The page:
NASA to Preview Daring Orion Spaceship Test Flight: Watch Live @ 11 am ET

Artist's Conception of Orion Spacecraft
An artist's conception of what the Orion spacecraft might look like when it plunges through Earth's atmosphere during its test flight in December 2014. (Image credit: NASA)

A NASA spacecraft designed to take humans farther into space than ever before has just been completed ahead of its first test flight next month, and you can learn more about the Orion space capsule during a webcast tomorrow.

Orion is expected to take astronauts to far-off destinations like an asteroid in Earth's orbit or even Mars. The spacecraft is scheduled to fly into space for the first time for a daring test flight on Dec. 4 from Kennedy Space Center in Florida. NASA officials are planning to discuss that first, complicated test flight for Orion during a news conference starting Thursday (Nov. 6) at 11 a.m. EST (1500 GMT). You can watch the Orion briefing live on via NASA TV.

"This is just the first of what will be a long line of exploration missions beyond low earth orbit, and in a few years we will be sending our astronauts to destinations humans have never experienced," Bill Hill, deputy associate administrator for Exploration Systems Development, said in a statement. "It’s thrilling to be a part of the journey now, at the beginning." [See images of the Orion spacecraft]

William Hill, deputy associate administrator for Exploration Systems Development; Mark Geyer, Orion Program manager; Bryan Austin, Lockheed Martin mission director; Mike Sarafin, Orion flight director; Jeremy Graeber, recovery director; and Ron Fortson, United Launch Alliance director of mission management, will all take part in the briefing, according to NASA.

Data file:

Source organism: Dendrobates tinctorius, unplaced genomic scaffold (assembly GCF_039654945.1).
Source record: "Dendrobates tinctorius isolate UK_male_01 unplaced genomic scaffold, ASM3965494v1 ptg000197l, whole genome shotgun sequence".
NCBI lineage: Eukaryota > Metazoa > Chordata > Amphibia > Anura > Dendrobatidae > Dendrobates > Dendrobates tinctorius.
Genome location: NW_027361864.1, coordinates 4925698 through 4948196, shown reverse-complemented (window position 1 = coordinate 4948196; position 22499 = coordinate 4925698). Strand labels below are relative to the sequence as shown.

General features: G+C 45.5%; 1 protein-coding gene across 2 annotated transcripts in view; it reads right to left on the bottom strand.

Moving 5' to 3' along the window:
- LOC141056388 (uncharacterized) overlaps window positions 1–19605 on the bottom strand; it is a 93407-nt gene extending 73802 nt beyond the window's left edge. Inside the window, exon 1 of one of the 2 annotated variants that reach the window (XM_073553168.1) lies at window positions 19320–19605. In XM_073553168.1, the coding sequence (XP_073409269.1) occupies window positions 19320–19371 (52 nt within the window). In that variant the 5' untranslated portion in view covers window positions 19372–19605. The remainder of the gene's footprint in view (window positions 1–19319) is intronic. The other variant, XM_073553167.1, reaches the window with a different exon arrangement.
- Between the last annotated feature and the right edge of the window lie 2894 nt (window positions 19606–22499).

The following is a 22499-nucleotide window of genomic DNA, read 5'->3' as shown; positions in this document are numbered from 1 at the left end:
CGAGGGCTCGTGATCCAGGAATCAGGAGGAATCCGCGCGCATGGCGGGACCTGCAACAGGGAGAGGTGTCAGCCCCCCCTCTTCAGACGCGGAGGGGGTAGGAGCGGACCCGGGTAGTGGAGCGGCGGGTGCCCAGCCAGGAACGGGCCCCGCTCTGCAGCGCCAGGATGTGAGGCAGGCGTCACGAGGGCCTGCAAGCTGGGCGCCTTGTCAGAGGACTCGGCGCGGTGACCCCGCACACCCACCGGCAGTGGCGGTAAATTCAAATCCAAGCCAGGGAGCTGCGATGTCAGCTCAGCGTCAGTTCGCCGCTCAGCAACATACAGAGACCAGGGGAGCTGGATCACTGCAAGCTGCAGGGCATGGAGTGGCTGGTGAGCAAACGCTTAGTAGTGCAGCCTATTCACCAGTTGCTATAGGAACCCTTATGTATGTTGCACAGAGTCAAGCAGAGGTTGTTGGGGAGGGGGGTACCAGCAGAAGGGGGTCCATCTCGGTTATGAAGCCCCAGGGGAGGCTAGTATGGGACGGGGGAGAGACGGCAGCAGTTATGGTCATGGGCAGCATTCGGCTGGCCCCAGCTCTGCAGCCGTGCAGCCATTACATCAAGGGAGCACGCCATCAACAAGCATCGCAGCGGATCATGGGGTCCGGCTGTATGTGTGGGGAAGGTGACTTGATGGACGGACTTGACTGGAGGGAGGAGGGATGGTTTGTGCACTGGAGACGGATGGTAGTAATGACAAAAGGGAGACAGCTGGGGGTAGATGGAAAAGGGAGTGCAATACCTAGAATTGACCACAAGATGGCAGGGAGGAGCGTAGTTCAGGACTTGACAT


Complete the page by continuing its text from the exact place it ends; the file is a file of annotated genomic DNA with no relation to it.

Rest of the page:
In December, an uncrewed Orion capsule will be lofted into the air by a Delta 4 Heavy rocket to begin the 4.5-hour-long test flight (called Exploration Flight Test-1). The spacecraft is expected to fly 3,600 miles from Earth for its first spaceflight, NASA officials said. The test vehicle will be outfitted with plenty of sensors to see how the craft's major systems behave during flight.

As Orion ascends and then descends, it will fly through a potentially dangerous area of high radiation, called the Van Allen radiation belt. This part of the test flight will allow scientists to see how Orion stands up to the radiation.

Once the spacecraft finishes its time in space, Orion will start its re-entry into Earth's atmosphere.

"Seventy-five miles above Earth, the spacecraft enters the atmosphere," NASA engineer Kelly Smith said in the Orion "Trial by Fire" video. "Things happen quickly. We're now traveling more than 20,000 mph. Air particles pushed out of the way heat up, an envelope of hot plasma surrounds the vehicle as it plummets toward Earth. The plasma reaches temperatures of up to 4,000 degrees Fahrenheit, almost twice as hot as molten lava. This may be the most dangerous part of the flight."

The spacecraft's heat shield, which will be used to protect future astronauts during re-entry, will be put to the test as Orion comes back into the planet's atmosphere. Once the capsule reaches a specified altitude, its parachutes will deploy, slowing it further before splashing down in the Pacific Ocean.

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Miriam Kramer
Staff Writer

Miriam Kramer joined as a Staff Writer in December 2012. Since then, she has floated in weightlessness on a zero-gravity flight, felt the pull of 4-Gs in a trainer aircraft and watched rockets soar into space from Florida and Virginia. She also served as's lead space entertainment reporter, and enjoys all aspects of space news, astronomy and commercial spaceflight.  Miriam has also presented space stories during live interviews with Fox News and other TV and radio outlets. She originally hails from Knoxville, Tennessee where she and her family would take trips to dark spots on the outskirts of town to watch meteor showers every year. She loves to travel and one day hopes to see the northern lights in person. Miriam is currently a space reporter with Axios, writing the Axios Space newsletter. You can follow Miriam on Twitter.